Most of these missing children under 13 were held in a different hall when their parents were being killed. They range between the ages of 1 year to 13 years:
|Number of Children||5||9||13||9||19||9||19||10||14||27|
2. Family’s efforts to Locate Missing Children
As per information from local population in Baraka as well as from the 6 women who survived, all these hundreds of children were largely taken to Tanzania within the range 1996-1998.Yoramu, one of the 6 women who survived in Baraka confirms that children did not get killed at the scene. At Baraka killing scene, Yoramu has lost her husband and 5 children. However, she managed to only see one dead body while other 4 were thrown out during the killing; that is 3 boys and one girl. The whereabouts of these children remain a mystery. It is believed that a catholic priest whose name hasn’t yet been disclosed might have played an important role to rescue them. As the region comprised some priests and Free Methodist church’s missionaries, it has remained a puzzle to exactly identify this person. There are some clues that can help to move forwards as names of priests is likely recognizable. As per family members―relatives of these missing children, the priest might have decided to get families that would take care of them after crossing the Tanzanian border. Nonetheless, some would have been dispatched into families while yet in Baraka.
Since then, there have been efforts to locate and identify the whereabouts of these children. These efforts have been challenged―undermined by the reluctance―indifference of those who might see their responsibilities in this tragedy. Few supported initiatives to locate them went unsuccessful either because of lacking political support but also the fact that it is an issue that needs an involvement of state governments and international organizations. As this tragedy can be only handled with the support of diplomatic and bilateral relations, it would be successful if international organizations such as UNICEF, UNHCR and others willing to be involved. Specifically, Tanzanian and Congolese state must play an important role to, at least, lying grounds to have the truth known.
Back to those who managed to return, this is an indication that there is a possibility to locate these missing children. From 2003 until late 2010, there have been promising signs that something can be done to get these missing children recover their rights. Among the 5 who have returned, one has been retrieved in 1998; two others returned home and retrieved their relatives in 2006. One of these two has unfortunately died in 2015. The inspiring case is for those who have returned in 2009-2010. The nicknamed Bis returned by himself while escaping mistreatment and harassment from other young guys and the ‘adoptive family’ who considered him and kept calling him a ‘stranger’. He then decided to flee from Tanzania to Congo and he reported to a non-governmental organization in Uvira. While under local NGO shelter, his case went under court judgement in Uvira. There were families on the side of Babembe and Banyamulenge trying to prove the paternity. One of the lawyer who defended this case has told the blogger that there are yet indications in the Uvira court on how this issue is sensitive. Lawyer nicknamed Mat can still testify, and I have talked to him few months ago. The other who came by 2009-2010 nicknamed Neza came with her husband from Tanzania to Baraka and she initiated openly contacts with family relatives. Neza has divorced with the husband for their personal reasons and lives currently in Kenya with her three children.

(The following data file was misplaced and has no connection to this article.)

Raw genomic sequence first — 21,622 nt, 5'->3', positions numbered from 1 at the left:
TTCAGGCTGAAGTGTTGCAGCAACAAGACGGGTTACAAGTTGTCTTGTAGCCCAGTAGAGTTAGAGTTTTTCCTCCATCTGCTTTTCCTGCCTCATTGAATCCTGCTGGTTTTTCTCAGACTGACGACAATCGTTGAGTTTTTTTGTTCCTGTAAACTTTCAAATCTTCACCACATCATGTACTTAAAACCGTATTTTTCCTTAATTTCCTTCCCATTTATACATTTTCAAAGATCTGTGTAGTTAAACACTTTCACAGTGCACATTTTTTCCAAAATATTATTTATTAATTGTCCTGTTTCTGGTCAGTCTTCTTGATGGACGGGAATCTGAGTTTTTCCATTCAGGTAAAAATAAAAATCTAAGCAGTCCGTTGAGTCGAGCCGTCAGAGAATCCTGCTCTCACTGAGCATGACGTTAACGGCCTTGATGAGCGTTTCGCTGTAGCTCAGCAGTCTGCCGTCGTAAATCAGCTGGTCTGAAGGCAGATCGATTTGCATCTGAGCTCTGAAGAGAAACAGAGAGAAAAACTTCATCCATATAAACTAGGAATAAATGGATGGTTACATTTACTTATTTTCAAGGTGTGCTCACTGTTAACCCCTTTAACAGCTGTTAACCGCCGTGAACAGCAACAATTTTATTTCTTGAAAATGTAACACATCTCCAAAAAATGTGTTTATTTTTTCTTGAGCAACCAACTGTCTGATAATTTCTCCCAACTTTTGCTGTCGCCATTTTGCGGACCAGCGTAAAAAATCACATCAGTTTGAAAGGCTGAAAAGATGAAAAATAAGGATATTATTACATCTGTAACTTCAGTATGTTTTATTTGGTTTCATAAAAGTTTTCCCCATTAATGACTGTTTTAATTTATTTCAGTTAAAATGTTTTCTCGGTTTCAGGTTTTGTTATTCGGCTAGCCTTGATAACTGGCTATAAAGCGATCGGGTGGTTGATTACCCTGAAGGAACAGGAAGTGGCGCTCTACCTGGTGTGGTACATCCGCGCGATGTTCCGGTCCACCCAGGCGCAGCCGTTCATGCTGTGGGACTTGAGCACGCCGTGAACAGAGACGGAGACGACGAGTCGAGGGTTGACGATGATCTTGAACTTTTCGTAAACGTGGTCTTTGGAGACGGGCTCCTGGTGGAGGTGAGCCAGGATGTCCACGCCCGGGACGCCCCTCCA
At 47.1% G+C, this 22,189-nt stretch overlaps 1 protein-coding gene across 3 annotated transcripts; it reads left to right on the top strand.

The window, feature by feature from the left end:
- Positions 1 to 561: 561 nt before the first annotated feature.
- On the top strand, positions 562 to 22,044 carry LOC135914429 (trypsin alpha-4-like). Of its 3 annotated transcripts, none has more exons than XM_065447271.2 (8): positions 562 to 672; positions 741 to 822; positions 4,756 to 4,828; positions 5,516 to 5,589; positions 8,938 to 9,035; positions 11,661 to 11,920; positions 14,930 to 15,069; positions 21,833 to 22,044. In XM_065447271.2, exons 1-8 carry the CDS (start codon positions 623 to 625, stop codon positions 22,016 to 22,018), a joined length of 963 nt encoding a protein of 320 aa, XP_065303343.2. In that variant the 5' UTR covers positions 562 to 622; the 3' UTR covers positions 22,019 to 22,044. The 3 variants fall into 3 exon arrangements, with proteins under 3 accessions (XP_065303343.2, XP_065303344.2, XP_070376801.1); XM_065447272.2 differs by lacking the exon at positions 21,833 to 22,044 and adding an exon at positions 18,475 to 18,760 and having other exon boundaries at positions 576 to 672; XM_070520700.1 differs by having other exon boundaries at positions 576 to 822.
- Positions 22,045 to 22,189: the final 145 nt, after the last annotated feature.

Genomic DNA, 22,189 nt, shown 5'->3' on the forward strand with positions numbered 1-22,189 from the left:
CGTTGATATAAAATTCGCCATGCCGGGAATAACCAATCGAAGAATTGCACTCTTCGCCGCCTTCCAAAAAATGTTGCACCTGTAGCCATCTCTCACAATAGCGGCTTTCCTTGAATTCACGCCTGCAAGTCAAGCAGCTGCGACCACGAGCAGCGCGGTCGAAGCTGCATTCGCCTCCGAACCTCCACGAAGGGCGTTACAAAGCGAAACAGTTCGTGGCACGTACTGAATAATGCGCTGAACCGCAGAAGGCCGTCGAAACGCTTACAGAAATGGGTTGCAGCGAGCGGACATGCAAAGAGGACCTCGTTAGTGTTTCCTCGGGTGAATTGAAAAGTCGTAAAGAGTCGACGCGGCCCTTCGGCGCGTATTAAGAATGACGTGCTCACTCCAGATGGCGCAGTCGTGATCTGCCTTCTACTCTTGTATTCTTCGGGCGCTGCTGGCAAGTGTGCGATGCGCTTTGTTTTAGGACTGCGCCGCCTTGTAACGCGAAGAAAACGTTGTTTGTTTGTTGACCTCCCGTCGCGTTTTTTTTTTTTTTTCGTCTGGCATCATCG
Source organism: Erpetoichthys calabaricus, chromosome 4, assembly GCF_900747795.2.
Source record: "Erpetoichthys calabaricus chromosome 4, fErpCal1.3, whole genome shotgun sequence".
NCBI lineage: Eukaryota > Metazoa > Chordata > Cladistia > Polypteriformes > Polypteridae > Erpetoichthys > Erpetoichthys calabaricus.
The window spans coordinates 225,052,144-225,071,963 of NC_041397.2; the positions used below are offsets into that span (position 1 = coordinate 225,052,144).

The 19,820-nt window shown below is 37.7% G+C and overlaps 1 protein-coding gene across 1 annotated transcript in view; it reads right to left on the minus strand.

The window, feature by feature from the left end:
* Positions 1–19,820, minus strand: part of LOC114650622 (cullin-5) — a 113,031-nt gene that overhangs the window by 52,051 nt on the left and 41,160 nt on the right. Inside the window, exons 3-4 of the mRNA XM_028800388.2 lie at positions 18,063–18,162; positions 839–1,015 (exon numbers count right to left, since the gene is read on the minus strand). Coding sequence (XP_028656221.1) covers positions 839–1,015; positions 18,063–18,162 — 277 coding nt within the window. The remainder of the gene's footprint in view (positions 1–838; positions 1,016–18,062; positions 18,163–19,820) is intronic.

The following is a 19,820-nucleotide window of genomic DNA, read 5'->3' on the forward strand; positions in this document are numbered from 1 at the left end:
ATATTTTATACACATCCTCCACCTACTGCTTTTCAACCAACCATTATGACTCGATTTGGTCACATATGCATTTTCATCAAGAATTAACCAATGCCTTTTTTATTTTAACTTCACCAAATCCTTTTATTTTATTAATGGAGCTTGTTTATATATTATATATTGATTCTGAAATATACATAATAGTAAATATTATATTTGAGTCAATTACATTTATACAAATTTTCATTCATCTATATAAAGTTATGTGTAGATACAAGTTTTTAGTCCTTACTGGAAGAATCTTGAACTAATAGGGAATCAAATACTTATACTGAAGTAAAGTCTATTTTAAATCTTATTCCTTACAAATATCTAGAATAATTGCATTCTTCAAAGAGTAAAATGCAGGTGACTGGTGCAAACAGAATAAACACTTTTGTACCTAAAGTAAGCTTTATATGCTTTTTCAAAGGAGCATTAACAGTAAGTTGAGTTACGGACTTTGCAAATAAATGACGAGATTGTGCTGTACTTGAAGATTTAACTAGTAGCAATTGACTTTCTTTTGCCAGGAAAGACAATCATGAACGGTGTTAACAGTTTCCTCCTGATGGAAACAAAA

There is also a case of Mukiza Simeon who had managed to recognize his mother who went in captivity but unfortunately, there have been challenges to get his mother back because of an identity card he used during the travel. Nelson, Benjamin Munanira, Ngirumukiza David and Mushapa Zabulon have had some clues on why these efforts have failed. All of them have visited Tanzania in order to locate and identify the whereabouts of the missing children. Kazungu Bernard is also one of the active persons who have been involved in finding the ways out. From their experience, the matter is sensitive for having involved ethnic communities and individuals but also states. Additionally, some of the ‘hosting-adoptive’ families have managed to resettle outside of Tanzania as they managed to prove their vulnerability linked to having Banyamulenge in their households. Hence, tackling the question requires to cautiously involve the Congolese and Tanzanian government, the UNHCR as well as key international partners working with refugees.